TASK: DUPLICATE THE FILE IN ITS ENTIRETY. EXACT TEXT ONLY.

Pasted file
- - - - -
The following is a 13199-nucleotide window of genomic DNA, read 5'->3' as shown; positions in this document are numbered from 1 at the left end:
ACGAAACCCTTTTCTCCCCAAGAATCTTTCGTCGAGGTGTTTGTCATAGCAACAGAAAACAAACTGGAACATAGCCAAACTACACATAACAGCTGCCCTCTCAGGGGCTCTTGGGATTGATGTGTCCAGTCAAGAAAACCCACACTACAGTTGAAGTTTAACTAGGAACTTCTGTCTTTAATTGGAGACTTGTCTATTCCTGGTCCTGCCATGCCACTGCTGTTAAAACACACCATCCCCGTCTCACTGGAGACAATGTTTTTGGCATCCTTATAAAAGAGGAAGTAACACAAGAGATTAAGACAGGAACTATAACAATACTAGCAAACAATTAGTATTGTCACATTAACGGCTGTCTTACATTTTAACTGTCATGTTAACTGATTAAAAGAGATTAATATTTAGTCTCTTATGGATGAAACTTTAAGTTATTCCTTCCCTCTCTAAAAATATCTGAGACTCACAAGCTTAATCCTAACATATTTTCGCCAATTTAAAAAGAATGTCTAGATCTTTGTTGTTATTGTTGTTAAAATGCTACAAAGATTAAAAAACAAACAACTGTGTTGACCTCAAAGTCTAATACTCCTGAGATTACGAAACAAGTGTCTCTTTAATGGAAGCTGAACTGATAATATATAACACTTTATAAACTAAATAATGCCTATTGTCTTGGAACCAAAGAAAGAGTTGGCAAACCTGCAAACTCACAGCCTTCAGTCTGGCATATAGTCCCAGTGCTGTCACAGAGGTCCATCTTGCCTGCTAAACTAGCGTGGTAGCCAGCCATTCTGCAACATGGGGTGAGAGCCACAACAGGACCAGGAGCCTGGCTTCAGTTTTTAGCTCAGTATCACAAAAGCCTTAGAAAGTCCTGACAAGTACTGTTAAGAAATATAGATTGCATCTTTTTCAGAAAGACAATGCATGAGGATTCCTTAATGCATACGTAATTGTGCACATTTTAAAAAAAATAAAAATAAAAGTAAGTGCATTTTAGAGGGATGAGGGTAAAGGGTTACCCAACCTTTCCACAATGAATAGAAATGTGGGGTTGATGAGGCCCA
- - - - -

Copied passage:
The following is a 13199-nucleotide window of genomic DNA, read 5'->3' as shown; positions in this document are numbered from 1 at the left end:
ACGAAACCCTTTTCTCCCCAAGAATCTTTCGTCGAGGTGTTTGTCATAGCAACAGAAAACAAACTGGAACATAGCCAAACTACACATAACAGCTGCCCTCTCAGGGGCTCTTGGGATTGATGTGTCCAGTCAAGAAAACCCACACTACAGTTGAAGTTTAACTAGGAACTTCTGTCTTTAATTGGAGACTTGTCTATTCCTGGTCCTGCCATGCCACTGCTGTTAAAACACACCATCCCCGTCTCACTGGAGACAATGTTTTTGGCATCCTTATAAAAGAGGAAGTAACACAAGAGATTAAGACAGGAACTATAACAATACTAGCAAACAATTAGTATTGTCACATTAACGGCTGTCTTACATTTTAACTGTCATGTTAACTGATTAAAAGAGATTAATATTTAGTCTCTTATGGATGAAACTTTAAGTTATTCCTTCCCTCTCTAAAAATATCTGAGACTCACAAGCTTAATCCTAACATATTTTCGCCAATTTAAAAAGAATGTCTAGATCTTTGTTGTTATTGTTGTTAAAATGCTACAAAGATTAAAAAACAAACAACTGTGTTGACCTCAAAGTCTAATACTCCTGAGATTACGAAACAAGTGTCTCTTTAATGGAAGCTGAACTGATAATATATAACACTTTATAAACTAAATAATGCCTATTGTCTTGGAACCAAAGAAAGAGTTGGCAAACCTGCAAACTCACAGCCTTCAGTCTGGCATATAGTCCCAGTGCTGTCACAGAGGTCCATCTTGCCTGCTAAACTAGCGTGGTAGCCAGCCATTCTGCAACATGGGGTGAGAGCCACAACAGGACCAGGAGCCTGGCTTCAGTTTTTAGCTCAGTATCACAAAAGCCTTAGAAAGTCCTGACAAGTACTGTTAAGAAATATAGATTGCATCTTTTTCAGAAAGACAATGCATGAGGATTCCTTAATGCATACGTAATTGTGCACATTTTAAAAAAAATAAAAATAAAAGTAAGTGCATTTTAGAGGGATGAGGGTAAAGGGTTACCCAACCTTTCCACAATGAATAGAAATGTGGGGTTGATGAGGCCCA